The strange mood of the final movement, that Mahlerian ‘Callots manier’ if you will, is very well conveyed in both readings, but if anything the Italian orchestra sound especially febrile, the brass glowering even more ferociously than they do for Noseda. In many ways the sharper, more analytical Naxos recording serves this music well; indeed, it’s hard to imagine the trudging brass and haloed cymbals better captured than they are here. As for the expansive Epilogo section – cued separately on the Chandos disc – both conductors certainly major on the mistico, the Manchester organ notable for its impact. This echt-Mahlerian apotheosis has all the implacable grandeur of a galleon, its sails unfurling, its prow wheeling towards home. Both Noseda and La Vecchia are fine helmsmen, and steer with authority and skill. Even so, the latter makes the crack of wind in canvas seem even more dramatic, those joyous bells and orchestral billows superbly done.
The filler, A notte alta, is an unsettling – and accomplished – piece of nachtmusik. Right from the start the shimmer of gongs captures the music’s deeply ambivalent mood. The Korean pianist Sun Hee You is sympathetically recorded, his largely subdued contributions adding splashes of colour to an otherwise dark canvas. This is Casella in a grittier frame of mind – there are searing sonorities and dynamic spikes here – but, as expected, La Vecchia and his Roman band make the most of this diverting oddity.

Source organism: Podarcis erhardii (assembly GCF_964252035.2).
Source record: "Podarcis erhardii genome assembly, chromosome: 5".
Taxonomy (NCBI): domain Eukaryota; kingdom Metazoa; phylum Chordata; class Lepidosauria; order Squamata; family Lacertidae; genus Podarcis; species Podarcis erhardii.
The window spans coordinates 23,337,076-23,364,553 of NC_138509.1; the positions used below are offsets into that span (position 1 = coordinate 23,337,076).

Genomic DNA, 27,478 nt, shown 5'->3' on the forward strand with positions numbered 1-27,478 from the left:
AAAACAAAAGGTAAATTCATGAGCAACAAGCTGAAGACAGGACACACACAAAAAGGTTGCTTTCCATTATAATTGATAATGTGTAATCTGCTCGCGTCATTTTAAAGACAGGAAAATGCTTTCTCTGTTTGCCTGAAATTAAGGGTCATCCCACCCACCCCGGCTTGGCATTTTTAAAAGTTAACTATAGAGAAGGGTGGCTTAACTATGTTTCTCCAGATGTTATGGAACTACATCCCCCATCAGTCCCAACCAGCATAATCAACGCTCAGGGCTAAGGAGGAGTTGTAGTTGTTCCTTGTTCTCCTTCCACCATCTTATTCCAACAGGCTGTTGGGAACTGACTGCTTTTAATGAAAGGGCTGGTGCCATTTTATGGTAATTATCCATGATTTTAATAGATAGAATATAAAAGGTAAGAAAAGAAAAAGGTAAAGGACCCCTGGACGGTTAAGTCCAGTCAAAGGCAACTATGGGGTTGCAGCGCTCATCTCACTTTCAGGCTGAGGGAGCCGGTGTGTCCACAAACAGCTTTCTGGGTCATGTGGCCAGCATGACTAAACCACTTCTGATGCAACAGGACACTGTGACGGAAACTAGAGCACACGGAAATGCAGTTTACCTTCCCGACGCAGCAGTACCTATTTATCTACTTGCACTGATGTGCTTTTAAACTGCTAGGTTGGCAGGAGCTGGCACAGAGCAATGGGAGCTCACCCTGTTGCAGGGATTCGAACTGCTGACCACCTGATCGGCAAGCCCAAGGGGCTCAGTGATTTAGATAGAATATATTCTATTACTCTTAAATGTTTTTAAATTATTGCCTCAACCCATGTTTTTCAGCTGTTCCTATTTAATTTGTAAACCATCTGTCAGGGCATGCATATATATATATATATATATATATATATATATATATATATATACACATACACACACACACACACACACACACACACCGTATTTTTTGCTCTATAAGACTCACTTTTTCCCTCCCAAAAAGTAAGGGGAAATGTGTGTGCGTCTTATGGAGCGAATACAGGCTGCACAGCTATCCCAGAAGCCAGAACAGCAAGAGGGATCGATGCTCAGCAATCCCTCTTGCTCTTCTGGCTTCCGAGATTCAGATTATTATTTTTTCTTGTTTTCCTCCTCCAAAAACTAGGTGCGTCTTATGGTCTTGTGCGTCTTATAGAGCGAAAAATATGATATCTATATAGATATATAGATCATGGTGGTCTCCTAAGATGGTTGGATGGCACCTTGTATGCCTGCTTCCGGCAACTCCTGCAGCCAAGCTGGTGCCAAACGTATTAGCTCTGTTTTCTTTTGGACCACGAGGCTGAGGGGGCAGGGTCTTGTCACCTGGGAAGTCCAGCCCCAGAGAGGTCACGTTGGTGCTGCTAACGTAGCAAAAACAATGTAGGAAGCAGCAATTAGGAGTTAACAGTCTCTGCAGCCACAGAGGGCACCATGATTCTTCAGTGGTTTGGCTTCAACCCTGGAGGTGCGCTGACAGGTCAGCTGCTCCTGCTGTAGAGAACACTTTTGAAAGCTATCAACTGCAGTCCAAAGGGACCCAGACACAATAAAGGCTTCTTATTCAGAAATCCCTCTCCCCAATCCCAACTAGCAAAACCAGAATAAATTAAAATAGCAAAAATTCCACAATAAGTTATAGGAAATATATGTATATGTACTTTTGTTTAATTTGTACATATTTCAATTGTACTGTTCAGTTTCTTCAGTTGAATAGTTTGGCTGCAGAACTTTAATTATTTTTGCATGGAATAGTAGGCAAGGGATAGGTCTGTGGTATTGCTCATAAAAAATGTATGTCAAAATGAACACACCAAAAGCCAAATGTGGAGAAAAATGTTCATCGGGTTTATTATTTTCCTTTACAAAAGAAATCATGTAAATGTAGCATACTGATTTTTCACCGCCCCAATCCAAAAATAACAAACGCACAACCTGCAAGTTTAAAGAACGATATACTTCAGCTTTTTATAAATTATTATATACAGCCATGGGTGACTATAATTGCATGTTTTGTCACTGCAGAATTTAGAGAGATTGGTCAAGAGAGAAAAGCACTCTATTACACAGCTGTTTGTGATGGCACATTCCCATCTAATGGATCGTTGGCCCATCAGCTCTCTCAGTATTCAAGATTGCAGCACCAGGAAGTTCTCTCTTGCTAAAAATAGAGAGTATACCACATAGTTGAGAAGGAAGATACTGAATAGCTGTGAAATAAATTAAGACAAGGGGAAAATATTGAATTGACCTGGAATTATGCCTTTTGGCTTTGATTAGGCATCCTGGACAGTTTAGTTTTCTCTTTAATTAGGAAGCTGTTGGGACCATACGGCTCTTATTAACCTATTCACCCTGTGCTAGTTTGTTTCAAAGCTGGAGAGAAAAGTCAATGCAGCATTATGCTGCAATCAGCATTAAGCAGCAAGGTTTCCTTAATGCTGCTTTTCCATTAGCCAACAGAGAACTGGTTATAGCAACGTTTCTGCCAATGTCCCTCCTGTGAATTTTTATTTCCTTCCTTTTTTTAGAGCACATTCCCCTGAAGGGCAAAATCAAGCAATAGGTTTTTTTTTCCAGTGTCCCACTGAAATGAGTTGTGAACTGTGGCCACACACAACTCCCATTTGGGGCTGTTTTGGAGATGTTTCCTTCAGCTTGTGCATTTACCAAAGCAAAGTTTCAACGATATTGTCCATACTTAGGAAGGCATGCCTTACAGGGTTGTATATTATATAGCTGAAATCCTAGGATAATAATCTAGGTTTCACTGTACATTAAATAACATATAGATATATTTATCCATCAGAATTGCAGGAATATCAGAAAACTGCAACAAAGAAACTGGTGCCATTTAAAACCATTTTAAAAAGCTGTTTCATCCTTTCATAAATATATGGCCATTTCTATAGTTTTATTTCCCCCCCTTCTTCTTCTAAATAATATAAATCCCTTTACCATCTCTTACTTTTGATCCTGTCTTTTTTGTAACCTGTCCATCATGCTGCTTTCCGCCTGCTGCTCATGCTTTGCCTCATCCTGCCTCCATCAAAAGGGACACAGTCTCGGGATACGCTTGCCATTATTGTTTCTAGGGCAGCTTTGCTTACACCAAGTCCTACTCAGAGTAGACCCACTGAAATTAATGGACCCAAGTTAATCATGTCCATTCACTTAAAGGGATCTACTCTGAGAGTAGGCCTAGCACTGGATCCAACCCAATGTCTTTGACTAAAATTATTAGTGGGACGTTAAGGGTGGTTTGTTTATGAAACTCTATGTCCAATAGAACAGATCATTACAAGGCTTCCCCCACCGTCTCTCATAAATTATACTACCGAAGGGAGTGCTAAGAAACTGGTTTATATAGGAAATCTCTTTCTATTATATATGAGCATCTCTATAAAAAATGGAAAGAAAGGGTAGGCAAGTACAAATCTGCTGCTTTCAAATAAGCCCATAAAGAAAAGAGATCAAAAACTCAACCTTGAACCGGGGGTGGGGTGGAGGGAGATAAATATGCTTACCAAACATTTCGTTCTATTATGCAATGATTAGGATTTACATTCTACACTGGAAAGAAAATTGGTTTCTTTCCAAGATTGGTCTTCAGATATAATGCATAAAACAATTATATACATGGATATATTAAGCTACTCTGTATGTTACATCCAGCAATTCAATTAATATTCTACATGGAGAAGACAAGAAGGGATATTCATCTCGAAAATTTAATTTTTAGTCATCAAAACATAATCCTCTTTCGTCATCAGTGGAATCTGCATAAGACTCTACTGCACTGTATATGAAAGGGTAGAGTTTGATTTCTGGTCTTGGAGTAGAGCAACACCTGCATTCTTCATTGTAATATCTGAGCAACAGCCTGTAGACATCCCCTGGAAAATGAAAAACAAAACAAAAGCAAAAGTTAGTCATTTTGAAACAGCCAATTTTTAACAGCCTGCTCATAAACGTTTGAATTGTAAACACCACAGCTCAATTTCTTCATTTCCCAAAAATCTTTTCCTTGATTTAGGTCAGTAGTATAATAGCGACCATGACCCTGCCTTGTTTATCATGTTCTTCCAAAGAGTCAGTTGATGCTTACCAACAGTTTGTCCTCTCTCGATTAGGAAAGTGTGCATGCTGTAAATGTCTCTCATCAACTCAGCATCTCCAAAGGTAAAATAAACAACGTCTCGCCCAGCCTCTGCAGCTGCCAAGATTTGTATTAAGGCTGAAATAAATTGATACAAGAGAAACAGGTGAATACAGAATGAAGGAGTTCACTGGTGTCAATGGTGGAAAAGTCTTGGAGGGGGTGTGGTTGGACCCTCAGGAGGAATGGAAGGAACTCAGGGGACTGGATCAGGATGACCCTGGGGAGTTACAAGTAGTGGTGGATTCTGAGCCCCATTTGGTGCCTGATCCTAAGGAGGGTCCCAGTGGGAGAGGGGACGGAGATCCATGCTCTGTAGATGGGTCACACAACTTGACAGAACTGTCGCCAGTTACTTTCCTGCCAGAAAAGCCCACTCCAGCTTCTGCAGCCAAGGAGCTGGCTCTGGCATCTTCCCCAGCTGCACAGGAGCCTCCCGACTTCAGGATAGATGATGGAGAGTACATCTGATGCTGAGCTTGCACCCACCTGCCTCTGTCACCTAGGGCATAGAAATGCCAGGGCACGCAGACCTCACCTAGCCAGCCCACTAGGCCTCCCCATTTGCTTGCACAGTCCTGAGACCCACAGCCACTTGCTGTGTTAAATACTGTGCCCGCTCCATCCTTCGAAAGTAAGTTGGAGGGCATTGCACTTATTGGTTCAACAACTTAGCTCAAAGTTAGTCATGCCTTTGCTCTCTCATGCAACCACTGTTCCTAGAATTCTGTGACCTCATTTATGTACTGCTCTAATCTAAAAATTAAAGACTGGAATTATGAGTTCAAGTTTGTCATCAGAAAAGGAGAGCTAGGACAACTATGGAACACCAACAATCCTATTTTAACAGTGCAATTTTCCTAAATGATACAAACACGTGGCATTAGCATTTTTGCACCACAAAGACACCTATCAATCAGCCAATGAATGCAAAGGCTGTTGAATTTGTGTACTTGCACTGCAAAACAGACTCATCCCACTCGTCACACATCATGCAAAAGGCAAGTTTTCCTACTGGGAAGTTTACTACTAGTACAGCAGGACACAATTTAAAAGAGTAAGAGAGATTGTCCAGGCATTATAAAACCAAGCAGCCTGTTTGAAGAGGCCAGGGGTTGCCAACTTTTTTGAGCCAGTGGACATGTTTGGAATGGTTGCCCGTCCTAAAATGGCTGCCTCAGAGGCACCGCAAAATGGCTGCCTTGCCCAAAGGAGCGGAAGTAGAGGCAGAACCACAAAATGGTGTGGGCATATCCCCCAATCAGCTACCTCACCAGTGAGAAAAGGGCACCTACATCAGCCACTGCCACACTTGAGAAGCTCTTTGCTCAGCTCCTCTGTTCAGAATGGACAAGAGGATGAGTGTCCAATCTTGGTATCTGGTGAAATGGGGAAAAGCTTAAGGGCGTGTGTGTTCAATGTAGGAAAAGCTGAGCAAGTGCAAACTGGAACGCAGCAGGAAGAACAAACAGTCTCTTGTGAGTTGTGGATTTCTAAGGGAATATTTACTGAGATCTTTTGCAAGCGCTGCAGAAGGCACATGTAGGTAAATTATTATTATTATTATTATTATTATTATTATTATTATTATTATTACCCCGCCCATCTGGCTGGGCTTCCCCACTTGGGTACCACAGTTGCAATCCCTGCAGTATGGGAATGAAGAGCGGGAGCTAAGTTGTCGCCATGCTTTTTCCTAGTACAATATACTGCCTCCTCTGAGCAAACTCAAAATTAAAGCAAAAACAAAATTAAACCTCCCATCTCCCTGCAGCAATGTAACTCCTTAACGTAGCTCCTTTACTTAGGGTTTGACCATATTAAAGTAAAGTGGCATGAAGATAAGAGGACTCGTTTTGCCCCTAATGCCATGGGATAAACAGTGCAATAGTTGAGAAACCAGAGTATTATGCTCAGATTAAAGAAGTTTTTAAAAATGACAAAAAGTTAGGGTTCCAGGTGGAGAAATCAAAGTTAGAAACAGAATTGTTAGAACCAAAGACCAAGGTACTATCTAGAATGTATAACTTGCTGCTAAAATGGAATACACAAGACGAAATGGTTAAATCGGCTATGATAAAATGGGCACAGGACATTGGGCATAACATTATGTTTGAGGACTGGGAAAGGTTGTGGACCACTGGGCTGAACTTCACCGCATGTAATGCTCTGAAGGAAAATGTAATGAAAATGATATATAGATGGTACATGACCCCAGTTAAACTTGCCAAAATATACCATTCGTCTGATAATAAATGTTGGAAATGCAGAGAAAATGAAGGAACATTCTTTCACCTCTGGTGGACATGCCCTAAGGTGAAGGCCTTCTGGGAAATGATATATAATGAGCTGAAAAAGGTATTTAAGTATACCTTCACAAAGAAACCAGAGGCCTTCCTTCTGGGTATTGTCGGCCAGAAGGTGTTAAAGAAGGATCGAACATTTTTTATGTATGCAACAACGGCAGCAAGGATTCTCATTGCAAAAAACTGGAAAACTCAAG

Time to tot up the scores. It’s a tough call, but La Vecchia’s world premiere recording – taped a year before Noseda’s – really does deserve the winner’s pennant. True, both conductors illuminate the symphony in different ways, but the Naxos version scores very highly in terms of opulence, weight and telling insights. Noseda is just too brisk at times, whereas La Vecchia is more relaxed, bringing out the many felicities of this score. As for fillers, Chandos offer a cracking performance of Scarlattiana, played by Martin Roscoe – but then their disc costs twice as much. Honestly, both recordings are excellent, and I wouldn’t want to be without either.
-- Dan Morgan, MusicWeb International
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Works on This Recording

Symphony no 2 in C minor, Op. 12 by Alfredo Casella
Conductor:  Francesco La Vecchia
Orchestra/Ensemble:  Rome Symphony Orchestra
Period: 20th Century 
Written: 1908-1910; Italy 
A notte alta, Op. 30 by Alfredo Casella
Performer:  Sun Hee You (Piano)
Conductor:  Francesco La Vecchia
Orchestra/Ensemble:  Rome Symphony Orchestra
Period: 20th Century 
Written: 1917; Italy